Tuesday, January 16, 2007

So many wonderful, bizarre creatures!

So, this weekend, my brother-in-law was in town, so my wife and I took him to Georgetown to do some site seeing (or, at least, the Georgetown equivalent). While we were there, it was necessary (I might even argue that it was required by law) that we visit the Fantagraphic Bookstore; where my wife pointed out this book to me:



Beasts! is "a pictorial schedule of traditional hidden creatures from the interest of 90 modern artisans." Or, more succinctly, its a guide to 90 mythical creatures, with accompanying illustrations by 90 different illustrators. Imagine if McSweeney's created the Dungeon & Dragon's Monster Manual, and you begin to have an idea about what Beasts! is like.

(Commence coveting!)

Luckily, my wife is wonderful and announced that I should own it. So, I now have it next to my bed where, each night, I can fall to sleep with visions of Albastors and Sianachs dancing in my head.

Equally creature-filled and fascinating, if slightly less fanciful (and a little more disheartening), is this website, pointed out to me today by a coworker: Edge Of Existence. Edge of Existence is a website dedicated to:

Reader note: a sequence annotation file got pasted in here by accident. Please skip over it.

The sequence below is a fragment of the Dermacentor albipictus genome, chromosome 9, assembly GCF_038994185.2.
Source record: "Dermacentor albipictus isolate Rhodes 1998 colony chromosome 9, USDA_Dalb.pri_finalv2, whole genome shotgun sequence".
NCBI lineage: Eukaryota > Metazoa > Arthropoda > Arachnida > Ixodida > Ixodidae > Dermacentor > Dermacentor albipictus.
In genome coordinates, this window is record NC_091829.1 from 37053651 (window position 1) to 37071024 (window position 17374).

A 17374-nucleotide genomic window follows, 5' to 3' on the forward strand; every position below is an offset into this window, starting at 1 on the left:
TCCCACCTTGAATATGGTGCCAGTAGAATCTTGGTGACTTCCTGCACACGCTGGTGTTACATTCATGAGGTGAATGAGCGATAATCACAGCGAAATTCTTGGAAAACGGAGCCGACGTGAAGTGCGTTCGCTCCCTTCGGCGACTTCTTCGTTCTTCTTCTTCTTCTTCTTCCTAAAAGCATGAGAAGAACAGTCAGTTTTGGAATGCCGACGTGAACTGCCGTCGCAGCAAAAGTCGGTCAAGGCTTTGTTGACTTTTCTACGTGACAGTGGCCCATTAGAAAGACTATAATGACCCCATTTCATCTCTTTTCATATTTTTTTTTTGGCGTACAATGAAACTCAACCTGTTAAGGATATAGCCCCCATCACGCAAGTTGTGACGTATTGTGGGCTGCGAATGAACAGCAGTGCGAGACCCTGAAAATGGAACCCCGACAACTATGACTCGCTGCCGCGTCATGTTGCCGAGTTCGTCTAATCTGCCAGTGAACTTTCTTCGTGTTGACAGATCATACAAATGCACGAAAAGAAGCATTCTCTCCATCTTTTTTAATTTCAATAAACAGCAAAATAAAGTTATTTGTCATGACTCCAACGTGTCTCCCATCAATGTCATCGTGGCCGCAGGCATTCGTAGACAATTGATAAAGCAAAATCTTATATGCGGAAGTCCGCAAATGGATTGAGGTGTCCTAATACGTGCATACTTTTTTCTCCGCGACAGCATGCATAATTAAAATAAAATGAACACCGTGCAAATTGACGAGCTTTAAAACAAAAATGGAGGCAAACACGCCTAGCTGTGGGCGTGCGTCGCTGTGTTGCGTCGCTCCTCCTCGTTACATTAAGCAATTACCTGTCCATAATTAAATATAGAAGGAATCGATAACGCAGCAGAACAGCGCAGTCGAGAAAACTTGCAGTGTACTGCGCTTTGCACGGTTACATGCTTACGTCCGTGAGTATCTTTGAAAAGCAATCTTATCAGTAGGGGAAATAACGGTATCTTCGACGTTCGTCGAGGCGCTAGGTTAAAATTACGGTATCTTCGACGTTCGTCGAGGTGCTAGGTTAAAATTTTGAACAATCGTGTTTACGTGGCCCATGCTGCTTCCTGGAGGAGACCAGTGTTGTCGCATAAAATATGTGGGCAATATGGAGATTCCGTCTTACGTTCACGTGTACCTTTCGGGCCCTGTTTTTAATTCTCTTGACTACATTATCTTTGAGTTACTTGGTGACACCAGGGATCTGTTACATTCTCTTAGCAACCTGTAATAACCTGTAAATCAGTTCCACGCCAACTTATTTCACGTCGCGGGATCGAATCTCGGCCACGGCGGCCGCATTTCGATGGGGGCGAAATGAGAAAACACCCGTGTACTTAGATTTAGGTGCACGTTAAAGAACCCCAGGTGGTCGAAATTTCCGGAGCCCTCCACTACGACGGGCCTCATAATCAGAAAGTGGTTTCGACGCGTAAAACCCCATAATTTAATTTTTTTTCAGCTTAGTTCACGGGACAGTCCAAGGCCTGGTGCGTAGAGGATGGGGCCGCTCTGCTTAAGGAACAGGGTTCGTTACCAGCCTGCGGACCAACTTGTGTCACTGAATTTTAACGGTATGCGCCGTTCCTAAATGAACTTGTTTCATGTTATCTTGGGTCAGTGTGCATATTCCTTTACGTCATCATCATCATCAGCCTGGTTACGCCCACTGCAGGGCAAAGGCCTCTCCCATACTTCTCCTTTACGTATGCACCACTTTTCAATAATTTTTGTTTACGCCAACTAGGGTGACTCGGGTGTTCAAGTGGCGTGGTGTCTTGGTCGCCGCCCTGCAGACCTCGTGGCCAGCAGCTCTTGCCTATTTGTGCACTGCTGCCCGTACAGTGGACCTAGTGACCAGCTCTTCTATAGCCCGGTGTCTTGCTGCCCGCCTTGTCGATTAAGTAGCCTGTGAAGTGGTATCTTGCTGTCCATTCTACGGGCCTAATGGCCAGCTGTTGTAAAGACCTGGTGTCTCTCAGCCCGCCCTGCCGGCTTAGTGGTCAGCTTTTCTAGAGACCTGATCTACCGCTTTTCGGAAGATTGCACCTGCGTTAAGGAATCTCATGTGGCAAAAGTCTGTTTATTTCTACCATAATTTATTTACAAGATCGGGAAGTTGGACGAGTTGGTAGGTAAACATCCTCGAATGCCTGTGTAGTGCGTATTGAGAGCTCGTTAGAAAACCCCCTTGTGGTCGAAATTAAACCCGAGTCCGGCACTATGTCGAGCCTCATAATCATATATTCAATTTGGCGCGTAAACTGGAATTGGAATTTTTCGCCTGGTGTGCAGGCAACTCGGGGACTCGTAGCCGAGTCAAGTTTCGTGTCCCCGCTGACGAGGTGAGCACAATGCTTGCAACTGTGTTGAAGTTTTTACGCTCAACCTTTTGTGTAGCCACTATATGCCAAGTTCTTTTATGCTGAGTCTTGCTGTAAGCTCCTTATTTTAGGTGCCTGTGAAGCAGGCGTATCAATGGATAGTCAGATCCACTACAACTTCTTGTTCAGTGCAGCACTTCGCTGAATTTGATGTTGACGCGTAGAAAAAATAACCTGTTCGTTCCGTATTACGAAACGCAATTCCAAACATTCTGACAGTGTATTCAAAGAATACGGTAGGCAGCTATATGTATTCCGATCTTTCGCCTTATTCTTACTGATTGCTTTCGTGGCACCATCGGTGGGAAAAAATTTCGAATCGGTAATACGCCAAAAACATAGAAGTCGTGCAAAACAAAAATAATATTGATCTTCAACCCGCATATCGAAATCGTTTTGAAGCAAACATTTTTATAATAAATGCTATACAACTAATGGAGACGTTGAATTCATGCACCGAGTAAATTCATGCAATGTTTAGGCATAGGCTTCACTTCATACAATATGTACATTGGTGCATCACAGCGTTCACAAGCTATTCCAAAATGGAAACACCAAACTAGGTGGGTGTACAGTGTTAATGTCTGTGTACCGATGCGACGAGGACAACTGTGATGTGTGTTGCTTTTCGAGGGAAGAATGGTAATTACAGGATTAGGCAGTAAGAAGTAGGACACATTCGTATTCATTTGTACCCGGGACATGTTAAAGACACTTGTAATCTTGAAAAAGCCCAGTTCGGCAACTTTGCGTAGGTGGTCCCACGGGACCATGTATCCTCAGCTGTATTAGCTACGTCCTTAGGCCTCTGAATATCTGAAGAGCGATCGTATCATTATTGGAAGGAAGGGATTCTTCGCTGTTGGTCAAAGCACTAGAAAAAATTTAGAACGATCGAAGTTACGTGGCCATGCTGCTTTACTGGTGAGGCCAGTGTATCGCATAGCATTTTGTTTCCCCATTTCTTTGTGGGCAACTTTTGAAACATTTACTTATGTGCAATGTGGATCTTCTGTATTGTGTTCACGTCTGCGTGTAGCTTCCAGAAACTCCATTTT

The EDGE of Existence programme aims to conserve the world's most Evolutionarily Distinct and Globally Endangered (EDGE) species by implementing the research and conservation actions needed to secure their future.

But, their lists of endangered creatures is evey bit as amazing as those found in the pages of Beasts. Take, for example, the Long-Eared Jerboa, who's ears are 1/3rd the size of its body:



Also on the list are fresh water dolphins, the Saiga (a thick-nose antelope type creature that can run up to 80 km/h) and bats that are no bigger than a large bumblebee. You owe it to yourself to check it out.

Looking at these endangered species lists, reminded me of Douglas Adams' A Last Chance To See. This is probably the least read of the Adams' books, and his only non-fiction book (to my knowledge). It details his travels around the world to track down and see for himself some of the world's most endangered species. The subject matter sounds massively depressing, but Adams' (the author of Hitchhiker’s Guide to the Galaxy) manages to balance it with the right amount of his trademark humor. It's a great read and one of my all time favorites.

2 comments:

ambika said...

I loved jerboas when I was a kid. That is all.

The General said...

I can see why! I'm surprised I made it through the first 31 years of my life without knowing about them.